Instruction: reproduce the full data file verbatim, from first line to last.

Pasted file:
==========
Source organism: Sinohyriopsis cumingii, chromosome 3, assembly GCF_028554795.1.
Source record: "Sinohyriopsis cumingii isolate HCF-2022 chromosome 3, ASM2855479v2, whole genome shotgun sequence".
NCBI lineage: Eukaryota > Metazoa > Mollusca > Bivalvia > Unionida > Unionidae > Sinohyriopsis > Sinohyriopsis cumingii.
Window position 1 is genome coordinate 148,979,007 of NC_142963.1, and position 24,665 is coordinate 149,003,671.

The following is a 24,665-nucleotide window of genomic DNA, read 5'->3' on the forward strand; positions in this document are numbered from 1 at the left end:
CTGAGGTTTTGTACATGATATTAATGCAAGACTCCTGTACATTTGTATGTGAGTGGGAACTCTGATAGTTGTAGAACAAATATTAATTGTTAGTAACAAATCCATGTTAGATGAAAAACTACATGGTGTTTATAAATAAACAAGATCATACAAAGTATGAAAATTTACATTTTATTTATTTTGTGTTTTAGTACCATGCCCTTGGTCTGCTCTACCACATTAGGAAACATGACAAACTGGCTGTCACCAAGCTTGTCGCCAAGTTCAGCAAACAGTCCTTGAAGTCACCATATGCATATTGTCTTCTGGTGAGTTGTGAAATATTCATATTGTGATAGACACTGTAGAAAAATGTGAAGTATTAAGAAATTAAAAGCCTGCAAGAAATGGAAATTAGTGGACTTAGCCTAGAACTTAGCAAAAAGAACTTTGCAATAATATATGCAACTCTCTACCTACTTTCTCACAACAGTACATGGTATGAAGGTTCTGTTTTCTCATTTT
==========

Source organism: Sinohyriopsis cumingii, chromosome 3, assembly GCF_028554795.1.
Source record: "Sinohyriopsis cumingii isolate HCF-2022 chromosome 3, ASM2855479v2, whole genome shotgun sequence".
NCBI lineage: Eukaryota > Metazoa > Mollusca > Bivalvia > Unionida > Unionidae > Sinohyriopsis > Sinohyriopsis cumingii.
Window position 1 is genome coordinate 148,979,007 of NC_142963.1, and position 24,665 is coordinate 149,003,671.

The following is a 24,665-nucleotide window of genomic DNA, read 5'->3' on the forward strand; positions in this document are numbered from 1 at the left end:
CTGAGGTTTTGTACATGATATTAATGCAAGACTCCTGTACATTTGTATGTGAGTGGGAACTCTGATAGTTGTAGAACAAATATTAATTGTTAGTAACAAATCCATGTTAGATGAAAAACTACATGGTGTTTATAAATAAACAAGATCATACAAAGTATGAAAATTTACATTTTATTTATTTTGTGTTTTAGTACCATGCCCTTGGTCTGCTCTACCACATTAGGAAACATGACAAACTGGCTGTCACCAAGCTTGTCGCCAAGTTCAGCAAACAGTCCTTGAAGTCACCATATGCATATTGTCTTCTGGTGAGTTGTGAAATATTCATATTGTGATAGACACTGTAGAAAAATGTGAAGTATTAAGAAATTAAAAGCCTGCAAGAAATGGAAATTAGTGGACTTAGCCTAGAACTTAGCAAAAAGAACTTTGCAATAATATATGCAACTCTCTACCTACTTTCTCACAACAGTACATGGTATGAAGGTTCTGTTTTCTCATTTT